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What are the responsibilities of the Law Officers of the Crown -the Attorney-General and the Solicitor-General? And how have their present legal, governmental, and constitutional functions developed?
Professor Edwards' purpose is to answer these questions, and in so doing he provides an authoritative and comprehensive basis for discussion of the roles of the Law Officers in contemporary society, and in any consideration for reform.
The Attorney-General is both the Sovereign's principal legal representative and the ministerial head of the Law Officers' Department. He thus exercises functions which range from certain criminal proceedings, in which case he is independent of Party and Parliament, to championing Government causes in the House, where he is independent of the Crown.
The study thus includes detailed consideration of the relation¬ship of the Attorney-General with the Solicitor-General (his deputy) with the Lord Chancellor, the Home Secretary, the Treasury Solicitor, and the Queen's Proctor. A full account is also given of the evolution and modern development of the office of the Director of Public Prosecutions.
Emphasis is placed throughout on the growth of the Attorney-General's accountability to the Crown, to Parliament, to the Courts and even to the Benchers of his own Inn: see the Enahoro Case. Explanation and illustration is provided by reference to legal, political, and international events ranging from Sir Edward Coke's prosecution of Raleigh in Elizabethan times to a very detailed and new treatment of the Campbell Case: here the author was assisted by access to Cabinet documents and his account has received the approval of the Cabinet Office.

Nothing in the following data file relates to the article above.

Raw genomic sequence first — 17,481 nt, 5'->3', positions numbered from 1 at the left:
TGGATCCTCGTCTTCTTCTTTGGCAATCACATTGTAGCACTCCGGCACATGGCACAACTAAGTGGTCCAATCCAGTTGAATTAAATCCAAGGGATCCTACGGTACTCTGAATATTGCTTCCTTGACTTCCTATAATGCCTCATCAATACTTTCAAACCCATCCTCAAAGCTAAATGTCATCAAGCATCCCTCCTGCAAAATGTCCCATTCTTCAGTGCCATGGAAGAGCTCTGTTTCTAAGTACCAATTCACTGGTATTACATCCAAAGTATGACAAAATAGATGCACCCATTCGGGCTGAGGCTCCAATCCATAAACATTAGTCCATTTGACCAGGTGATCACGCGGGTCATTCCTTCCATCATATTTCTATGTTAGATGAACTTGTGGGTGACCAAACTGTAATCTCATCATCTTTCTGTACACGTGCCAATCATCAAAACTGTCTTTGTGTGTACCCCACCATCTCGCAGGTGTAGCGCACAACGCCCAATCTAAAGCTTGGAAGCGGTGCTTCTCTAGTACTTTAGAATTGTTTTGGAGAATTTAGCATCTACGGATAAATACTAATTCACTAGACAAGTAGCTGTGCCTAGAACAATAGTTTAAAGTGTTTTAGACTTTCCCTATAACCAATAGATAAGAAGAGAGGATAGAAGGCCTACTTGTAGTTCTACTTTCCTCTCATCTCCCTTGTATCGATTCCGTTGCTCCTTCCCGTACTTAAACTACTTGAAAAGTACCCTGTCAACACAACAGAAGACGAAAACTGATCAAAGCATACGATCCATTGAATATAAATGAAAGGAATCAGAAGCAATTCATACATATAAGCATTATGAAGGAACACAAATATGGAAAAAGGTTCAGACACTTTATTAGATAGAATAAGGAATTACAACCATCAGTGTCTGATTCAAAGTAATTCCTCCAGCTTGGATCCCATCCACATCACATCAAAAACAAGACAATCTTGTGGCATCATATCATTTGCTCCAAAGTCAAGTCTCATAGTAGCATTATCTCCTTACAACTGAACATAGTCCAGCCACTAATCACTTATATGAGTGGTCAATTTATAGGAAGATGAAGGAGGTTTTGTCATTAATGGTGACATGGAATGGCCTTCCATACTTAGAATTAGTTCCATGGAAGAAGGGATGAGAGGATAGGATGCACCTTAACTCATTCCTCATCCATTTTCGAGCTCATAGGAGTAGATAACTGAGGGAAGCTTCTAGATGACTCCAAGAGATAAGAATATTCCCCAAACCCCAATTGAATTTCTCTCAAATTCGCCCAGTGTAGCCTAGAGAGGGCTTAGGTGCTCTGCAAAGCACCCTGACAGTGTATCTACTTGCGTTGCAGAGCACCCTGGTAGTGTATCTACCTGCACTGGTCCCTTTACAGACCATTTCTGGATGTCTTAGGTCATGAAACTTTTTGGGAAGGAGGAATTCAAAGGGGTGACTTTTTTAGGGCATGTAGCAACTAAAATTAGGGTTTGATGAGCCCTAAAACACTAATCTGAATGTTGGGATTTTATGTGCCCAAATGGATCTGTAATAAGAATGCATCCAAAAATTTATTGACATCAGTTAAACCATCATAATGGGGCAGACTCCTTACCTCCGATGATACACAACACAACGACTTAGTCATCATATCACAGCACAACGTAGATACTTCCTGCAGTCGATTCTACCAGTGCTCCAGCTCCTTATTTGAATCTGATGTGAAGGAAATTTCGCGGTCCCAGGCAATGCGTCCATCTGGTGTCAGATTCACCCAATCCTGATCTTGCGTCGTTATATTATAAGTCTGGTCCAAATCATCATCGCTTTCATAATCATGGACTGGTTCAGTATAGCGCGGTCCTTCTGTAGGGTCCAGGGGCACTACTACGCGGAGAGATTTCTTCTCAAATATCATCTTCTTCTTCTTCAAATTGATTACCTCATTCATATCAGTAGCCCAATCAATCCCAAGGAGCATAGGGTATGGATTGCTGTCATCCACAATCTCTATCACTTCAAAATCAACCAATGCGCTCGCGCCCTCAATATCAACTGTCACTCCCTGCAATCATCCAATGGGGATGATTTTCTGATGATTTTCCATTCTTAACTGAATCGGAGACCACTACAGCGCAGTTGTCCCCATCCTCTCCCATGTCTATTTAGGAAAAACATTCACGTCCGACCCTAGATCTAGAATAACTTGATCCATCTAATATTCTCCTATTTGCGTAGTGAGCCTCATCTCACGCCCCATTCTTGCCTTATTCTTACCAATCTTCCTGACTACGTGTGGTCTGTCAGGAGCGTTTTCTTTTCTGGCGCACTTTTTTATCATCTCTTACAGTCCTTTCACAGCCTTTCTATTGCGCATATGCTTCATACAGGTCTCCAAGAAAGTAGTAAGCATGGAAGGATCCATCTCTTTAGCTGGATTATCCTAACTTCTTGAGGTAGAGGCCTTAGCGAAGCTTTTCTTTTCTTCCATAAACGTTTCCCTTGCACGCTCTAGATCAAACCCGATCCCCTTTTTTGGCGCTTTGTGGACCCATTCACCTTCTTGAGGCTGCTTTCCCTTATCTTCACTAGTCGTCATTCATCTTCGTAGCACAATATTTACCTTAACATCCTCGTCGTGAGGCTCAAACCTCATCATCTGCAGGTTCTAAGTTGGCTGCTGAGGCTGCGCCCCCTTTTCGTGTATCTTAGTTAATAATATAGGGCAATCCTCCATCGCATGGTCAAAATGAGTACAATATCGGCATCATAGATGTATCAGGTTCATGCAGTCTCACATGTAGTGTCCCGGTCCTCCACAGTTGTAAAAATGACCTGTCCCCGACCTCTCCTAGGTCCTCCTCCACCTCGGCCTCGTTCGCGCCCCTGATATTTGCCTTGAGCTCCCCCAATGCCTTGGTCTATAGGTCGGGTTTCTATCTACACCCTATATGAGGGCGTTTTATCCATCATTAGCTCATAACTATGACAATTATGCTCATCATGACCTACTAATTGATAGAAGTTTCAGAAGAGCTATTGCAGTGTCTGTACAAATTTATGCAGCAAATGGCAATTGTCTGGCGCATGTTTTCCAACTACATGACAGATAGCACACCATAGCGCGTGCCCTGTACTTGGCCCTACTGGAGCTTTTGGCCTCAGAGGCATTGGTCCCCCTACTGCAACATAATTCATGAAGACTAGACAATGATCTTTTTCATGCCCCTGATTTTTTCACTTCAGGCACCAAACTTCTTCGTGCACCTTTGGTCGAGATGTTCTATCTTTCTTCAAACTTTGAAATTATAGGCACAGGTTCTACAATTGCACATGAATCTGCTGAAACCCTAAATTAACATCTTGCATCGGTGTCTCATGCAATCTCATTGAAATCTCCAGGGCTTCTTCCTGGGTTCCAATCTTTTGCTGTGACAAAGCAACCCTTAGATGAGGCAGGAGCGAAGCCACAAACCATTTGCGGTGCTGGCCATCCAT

Professor Edwards' readable book will be found incomparable in the scope and detail of its coverage, and invaluable in inform¬ing the legal profession, both practising and academic, and all professionally interested in constitutional and parliamentary affairs, and the general public; the work fills a noticeable gap in the literature relating to the organs of executive government.
The book, of course, has full Indexes of Cases and Statutes, a detailed Index and a Bibliography providing references to relevant books, articles, and pamphlets and parliamentary papers